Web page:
However, greenhouse gas emissions from the tailpipe don’t tell the whole story. The sourcing of materials, production of the vehicle body, distribution methods and recyclability also affect GHG emissions. And exhaust fumes from petrol vehicles contain many other pollutants: carbon monoxide, soot and hydrocarbons.
■ Whats all the fuss about hybrids?
The most common type of hybrid car uses a conventional in-line petrol combustion engine as its primary energy source and an electric motor, with lithium battery storage, as its secondary energy source. When the first-generation Toyota Prius became available in 2001, it was the first mass-produced hybrid vehicle and the eco car du jour. So has anything really changed? Due to the current downsides, and delay in introducing other alternatives or infrastructure to support other alternatives such as electric vehicles, hybrids presently tend to be the most economically-feasible and convenient eco-vehicle on the market.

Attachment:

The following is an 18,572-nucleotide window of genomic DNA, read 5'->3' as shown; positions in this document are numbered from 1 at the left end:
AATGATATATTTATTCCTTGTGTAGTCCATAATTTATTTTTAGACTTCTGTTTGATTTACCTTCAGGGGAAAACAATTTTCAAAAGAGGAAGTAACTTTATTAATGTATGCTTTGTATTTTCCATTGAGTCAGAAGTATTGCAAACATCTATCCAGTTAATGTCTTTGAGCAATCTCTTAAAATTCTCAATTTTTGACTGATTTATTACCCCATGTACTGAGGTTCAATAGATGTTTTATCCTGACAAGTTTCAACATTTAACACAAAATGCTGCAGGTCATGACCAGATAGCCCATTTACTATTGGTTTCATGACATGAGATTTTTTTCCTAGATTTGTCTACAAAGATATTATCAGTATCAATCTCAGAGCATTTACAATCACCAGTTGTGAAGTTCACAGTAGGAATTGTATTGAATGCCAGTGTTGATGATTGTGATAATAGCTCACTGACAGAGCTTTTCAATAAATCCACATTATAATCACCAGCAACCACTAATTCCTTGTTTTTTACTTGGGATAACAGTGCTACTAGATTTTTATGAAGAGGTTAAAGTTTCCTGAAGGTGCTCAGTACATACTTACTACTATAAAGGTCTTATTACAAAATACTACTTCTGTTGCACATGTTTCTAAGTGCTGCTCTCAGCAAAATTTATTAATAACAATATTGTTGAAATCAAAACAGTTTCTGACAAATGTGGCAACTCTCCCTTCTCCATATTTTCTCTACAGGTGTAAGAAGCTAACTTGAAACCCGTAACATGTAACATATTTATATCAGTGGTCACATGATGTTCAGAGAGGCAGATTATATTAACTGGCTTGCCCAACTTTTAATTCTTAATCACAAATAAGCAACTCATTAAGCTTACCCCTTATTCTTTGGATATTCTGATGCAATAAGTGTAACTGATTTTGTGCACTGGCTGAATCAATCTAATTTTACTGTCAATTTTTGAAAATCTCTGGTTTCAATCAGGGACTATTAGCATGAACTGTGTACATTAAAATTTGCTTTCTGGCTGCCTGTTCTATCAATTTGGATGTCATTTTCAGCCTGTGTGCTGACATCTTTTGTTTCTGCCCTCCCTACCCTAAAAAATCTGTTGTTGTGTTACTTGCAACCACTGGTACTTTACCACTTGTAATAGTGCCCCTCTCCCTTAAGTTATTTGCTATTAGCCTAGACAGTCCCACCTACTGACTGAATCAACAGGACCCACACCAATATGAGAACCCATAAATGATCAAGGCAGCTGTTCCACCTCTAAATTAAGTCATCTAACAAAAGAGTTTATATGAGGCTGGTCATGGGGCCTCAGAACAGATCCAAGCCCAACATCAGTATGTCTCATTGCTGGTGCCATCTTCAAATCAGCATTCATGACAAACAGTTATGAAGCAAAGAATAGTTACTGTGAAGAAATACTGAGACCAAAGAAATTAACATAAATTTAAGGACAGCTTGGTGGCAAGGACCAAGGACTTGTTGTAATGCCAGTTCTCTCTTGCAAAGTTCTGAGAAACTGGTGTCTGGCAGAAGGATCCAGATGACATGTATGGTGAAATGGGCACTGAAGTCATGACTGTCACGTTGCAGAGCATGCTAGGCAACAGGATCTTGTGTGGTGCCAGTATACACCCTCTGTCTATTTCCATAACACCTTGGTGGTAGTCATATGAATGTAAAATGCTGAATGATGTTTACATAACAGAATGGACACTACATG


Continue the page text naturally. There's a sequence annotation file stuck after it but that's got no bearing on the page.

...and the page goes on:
■ Liquid petroleum gas (LPG)
It’s been around for decades and fuels our taxis and buses, but LPG may be a good idea for cars, too. Made from a mix of mostly propane and butane (it differs from BBQ fuel which is pure propane), LPG is stored as a compact liquid and converts to a dry gas vapour when burnt during use. Though it boasts lower CO2 emissions per litre than both petrol and diesel (1.6 kg per L) and burns a lot cleaner, emitting only CO2 and water without additional greenhouse gases, it also has a lower energy content, making LPG-powered vehicles less fuel-efficient than their petrol and diesel counterparts.
However, depending on the vehicle, total emissions can still work out to be less than that of petroleum fuels. It’s possible to convert any car engine to run on gas. The modification costs around $2,500-$4,500 but you can claim a $1,250 rebate (which will drop to $1,000 on 1 July 2012) from the federal government. A $2,000 grant is available for anyone purchasing a new LPG vehicle.
■ Is diesel really better than petrol?